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Details about Partnering with the NICHD

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The NICHD welcomes the opportunity to enhance its mission-relevant activities through the thoughtful use of collaborative relationships, including those described below. The Institute is committed to establishing and maintaining such partnerships in accordance with all relevant NIH and DHHS policies and to assuring maximum benefit for all parties involved.

Public-Private Partnerships (PPP)

What is a PPP?

PPPs involve the NIH in collaboration with any of a wide range of other organizations, including (but not limited to) patient advocacy groups, foundations, pharmaceutical or biotechnology companies, and academic institutions. Partnerships may take many forms and range widely in size and scope. Partnership activities center on the shared goals and mandates of the partners, leveraging knowledge, skills, resources, and services to achieve synergy.

All NIH partnerships are science driven, aim to improve the public health, and are structured to uphold the principles of transparency, fairness, inclusiveness, scientific rigor, and compliance with federal laws and NIH policy.

What activities may a PPP support?

A PPP may be used to carry out many different activities including (but not limited to):

  • Support of extramural research
  • Public health campaigns and outreach activities
  • Entertainment
  • Conferences and workshops

How is a PPP established?

The first step in the establishment of any PPP is typically a series of discussions between the NICHD and the potential private partner to explore common interests, goals, and areas of mutually beneficial collaboration. Important aspects of these discussions include resources, responsibilities, and potential pitfalls, such as conflicts of interest. When an agreement to form a partnership is reached, it is often documented in the form of a memorandum of understanding or letter that outlines the goals of the partnership, as well as responsibilities, commitment of resources, evaluation plans, and other factors.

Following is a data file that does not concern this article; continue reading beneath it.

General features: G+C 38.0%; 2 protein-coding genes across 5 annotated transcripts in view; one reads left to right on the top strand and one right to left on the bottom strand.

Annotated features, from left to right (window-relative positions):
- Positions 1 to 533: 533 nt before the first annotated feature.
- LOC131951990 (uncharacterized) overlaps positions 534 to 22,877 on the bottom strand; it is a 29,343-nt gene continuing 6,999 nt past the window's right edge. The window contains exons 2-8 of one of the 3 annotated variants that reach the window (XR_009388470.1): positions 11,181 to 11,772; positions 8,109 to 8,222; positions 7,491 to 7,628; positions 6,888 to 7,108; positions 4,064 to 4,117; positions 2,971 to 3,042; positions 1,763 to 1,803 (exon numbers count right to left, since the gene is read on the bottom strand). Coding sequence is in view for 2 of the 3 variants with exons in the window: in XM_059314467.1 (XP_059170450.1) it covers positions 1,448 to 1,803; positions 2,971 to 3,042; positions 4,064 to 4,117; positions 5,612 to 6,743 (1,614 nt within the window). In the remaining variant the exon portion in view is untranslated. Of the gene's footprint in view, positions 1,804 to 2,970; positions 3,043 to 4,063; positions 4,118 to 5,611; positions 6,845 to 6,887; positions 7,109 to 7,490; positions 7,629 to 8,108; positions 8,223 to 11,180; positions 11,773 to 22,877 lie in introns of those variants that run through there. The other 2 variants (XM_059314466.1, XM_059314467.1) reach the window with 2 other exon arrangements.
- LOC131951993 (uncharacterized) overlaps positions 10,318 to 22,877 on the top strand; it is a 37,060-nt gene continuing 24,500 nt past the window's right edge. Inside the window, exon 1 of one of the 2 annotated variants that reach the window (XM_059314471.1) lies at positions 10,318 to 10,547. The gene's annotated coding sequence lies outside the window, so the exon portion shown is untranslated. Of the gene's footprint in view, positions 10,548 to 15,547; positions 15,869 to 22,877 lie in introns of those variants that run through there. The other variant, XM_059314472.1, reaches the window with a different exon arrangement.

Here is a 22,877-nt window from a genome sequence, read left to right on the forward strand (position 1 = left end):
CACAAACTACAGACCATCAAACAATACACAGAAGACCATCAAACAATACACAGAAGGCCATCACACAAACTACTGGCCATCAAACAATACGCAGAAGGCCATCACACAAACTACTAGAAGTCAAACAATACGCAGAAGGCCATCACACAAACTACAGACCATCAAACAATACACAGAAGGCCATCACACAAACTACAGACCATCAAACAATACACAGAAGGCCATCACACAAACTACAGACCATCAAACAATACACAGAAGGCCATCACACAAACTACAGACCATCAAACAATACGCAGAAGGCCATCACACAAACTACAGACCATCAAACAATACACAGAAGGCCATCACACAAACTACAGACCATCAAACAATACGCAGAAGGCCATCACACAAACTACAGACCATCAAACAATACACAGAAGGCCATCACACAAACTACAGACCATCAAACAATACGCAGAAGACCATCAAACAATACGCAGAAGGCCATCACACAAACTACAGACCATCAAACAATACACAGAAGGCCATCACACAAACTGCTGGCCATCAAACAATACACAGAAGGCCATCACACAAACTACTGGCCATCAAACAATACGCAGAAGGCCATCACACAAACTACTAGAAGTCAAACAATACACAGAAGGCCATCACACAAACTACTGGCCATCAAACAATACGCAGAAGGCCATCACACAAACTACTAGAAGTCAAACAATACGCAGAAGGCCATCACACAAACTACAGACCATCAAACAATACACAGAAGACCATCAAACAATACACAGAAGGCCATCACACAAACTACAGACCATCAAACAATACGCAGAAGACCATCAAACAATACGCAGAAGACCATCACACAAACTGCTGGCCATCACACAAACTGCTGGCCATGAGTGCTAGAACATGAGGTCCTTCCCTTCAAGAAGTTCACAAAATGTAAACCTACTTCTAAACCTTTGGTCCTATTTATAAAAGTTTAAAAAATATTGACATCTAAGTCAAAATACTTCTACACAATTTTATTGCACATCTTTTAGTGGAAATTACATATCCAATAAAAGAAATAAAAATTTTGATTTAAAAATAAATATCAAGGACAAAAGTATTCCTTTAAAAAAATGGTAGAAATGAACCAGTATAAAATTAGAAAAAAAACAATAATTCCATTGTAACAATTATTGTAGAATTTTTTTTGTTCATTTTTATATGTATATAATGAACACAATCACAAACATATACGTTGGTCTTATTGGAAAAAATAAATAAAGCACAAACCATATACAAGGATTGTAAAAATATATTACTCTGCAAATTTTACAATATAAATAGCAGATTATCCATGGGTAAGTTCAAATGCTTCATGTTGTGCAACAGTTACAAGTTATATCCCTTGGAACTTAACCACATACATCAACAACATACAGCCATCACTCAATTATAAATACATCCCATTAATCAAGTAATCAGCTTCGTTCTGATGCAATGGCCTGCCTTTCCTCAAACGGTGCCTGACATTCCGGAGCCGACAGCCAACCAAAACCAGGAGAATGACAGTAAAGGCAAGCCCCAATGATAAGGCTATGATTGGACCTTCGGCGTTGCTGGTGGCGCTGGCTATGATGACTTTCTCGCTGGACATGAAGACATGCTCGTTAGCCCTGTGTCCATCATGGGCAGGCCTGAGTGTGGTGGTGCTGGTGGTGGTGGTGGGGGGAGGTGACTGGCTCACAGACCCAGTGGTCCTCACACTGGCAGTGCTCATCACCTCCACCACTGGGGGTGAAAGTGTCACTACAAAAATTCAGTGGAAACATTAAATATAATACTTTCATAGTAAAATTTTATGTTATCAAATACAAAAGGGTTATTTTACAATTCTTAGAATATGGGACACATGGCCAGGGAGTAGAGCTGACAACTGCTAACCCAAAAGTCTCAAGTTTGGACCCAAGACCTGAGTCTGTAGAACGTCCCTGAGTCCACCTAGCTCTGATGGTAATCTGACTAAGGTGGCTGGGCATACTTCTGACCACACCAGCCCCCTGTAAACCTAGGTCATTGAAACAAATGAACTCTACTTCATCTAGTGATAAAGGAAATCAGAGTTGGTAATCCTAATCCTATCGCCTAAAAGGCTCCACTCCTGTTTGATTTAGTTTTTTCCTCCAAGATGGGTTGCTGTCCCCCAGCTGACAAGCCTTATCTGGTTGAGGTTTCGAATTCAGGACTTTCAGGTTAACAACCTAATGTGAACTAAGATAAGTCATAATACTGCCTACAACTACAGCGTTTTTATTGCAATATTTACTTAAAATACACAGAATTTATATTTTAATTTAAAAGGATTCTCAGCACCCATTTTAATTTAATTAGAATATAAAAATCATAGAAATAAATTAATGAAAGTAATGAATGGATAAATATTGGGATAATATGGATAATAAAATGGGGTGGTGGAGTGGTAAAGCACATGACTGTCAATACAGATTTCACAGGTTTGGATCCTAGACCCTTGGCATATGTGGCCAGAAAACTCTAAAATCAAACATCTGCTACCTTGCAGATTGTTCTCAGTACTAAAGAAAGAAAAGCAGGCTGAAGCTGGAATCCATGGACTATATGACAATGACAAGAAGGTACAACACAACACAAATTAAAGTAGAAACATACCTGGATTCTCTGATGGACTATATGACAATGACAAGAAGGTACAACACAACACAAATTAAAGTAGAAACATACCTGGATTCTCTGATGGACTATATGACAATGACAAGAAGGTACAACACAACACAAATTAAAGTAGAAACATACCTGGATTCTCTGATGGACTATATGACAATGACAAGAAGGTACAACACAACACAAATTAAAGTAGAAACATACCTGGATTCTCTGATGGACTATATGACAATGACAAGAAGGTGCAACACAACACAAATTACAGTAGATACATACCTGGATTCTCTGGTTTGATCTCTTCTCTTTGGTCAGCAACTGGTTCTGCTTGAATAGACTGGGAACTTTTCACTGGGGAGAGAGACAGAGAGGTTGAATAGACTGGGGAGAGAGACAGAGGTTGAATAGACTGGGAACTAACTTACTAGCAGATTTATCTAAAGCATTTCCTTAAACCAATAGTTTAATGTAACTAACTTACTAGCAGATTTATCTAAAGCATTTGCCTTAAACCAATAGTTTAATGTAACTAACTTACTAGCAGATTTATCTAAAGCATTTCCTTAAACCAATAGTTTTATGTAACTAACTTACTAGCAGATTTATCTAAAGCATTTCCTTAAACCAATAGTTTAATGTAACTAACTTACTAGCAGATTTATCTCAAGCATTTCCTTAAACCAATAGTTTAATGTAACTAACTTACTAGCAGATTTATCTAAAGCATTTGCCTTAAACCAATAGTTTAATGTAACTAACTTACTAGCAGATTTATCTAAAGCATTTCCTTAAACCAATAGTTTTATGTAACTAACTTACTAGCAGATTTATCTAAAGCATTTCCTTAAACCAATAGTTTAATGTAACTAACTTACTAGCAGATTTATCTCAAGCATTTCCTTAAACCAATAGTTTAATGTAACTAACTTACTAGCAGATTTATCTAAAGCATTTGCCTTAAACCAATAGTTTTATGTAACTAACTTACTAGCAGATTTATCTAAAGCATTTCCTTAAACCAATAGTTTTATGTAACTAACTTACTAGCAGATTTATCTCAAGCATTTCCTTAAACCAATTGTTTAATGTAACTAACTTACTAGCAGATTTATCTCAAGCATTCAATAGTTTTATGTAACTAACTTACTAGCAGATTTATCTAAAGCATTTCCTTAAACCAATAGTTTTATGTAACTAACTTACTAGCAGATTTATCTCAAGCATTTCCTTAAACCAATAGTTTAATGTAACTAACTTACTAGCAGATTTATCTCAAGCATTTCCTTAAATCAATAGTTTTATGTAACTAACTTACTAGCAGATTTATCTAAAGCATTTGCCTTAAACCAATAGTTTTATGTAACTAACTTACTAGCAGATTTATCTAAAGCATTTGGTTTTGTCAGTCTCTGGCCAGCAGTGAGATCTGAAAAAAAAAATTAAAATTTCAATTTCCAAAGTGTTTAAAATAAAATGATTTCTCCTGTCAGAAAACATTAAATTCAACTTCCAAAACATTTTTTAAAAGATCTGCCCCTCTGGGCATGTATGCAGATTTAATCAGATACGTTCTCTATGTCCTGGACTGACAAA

If you are interested in exploring the possibility of establishing a PPP with the NICHD, please contact the relevant program officer or the NICHD PPP Coordinator: Lisa Kaeser, J.D.

Cooperative Research and Development Agreements (CRADAs) and Material Transfer Agreements (MTAs)

CRADAs and MTAs are collaborations with NIH intramural laboratory(ies) or scientist(s). A relationship solely comprising a CRADA, MTA, or a gift is not considered a PPP.

What is a CRADA?

A CRADA makes government facilities, intellectual property, and expertise available for collaborations designed to further the development of scientific and technological knowledge into useful, marketable products. CRADAs provide an exciting opportunity for NIH investigators to work with their colleagues from industry and academia in the joint pursuit of common research goals. Government scientists can leverage their own research resources, as well as serve the larger mission of the NIH, to facilitate the development and commercialization of health-care pharmaceuticals and products. Companies also can leverage their own Research and Development efforts while collaborating in state-of-the-art NIH research.